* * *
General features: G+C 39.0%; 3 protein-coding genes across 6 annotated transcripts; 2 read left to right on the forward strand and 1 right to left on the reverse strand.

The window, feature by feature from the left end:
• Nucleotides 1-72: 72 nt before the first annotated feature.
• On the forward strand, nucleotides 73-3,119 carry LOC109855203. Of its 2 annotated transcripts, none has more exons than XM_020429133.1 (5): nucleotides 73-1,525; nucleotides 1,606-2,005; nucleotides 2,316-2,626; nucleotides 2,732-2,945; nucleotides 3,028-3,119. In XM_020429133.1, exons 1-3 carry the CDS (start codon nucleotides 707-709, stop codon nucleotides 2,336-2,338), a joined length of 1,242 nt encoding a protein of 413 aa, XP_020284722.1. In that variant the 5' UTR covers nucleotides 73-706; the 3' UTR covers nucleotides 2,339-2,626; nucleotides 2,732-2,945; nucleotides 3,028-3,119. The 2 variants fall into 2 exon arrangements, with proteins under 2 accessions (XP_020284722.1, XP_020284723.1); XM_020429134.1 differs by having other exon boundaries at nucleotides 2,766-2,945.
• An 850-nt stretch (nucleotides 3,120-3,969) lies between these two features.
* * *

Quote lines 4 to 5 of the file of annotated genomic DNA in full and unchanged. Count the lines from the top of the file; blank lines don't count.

• On the forward strand, nucleotides 73-3,119 carry LOC109855203. Of its 2 annotated transcripts, none has more exons than XM_020429133.1 (5): nucleotides 73-1,525; nucleotides 1,606-2,005; nucleotides 2,316-2,626; nucleotides 2,732-2,945; nucleotides 3,028-3,119. In XM_020429133.1, exons 1-3 carry the CDS (start codon nucleotides 707-709, stop codon nucleotides 2,336-2,338), a joined length of 1,242 nt encoding a protein of 413 aa, XP_020284722.1. In that variant the 5' UTR covers nucleotides 73-706; the 3' UTR covers nucleotides 2,339-2,626; nucleotides 2,732-2,945; nucleotides 3,028-3,119. The 2 variants fall into 2 exon arrangements, with proteins under 2 accessions (XP_020284722.1, XP_020284723.1); XM_020429134.1 differs by having other exon boundaries at nucleotides 2,766-2,945.
• An 850-nt stretch (nucleotides 3,120-3,969) lies between these two features.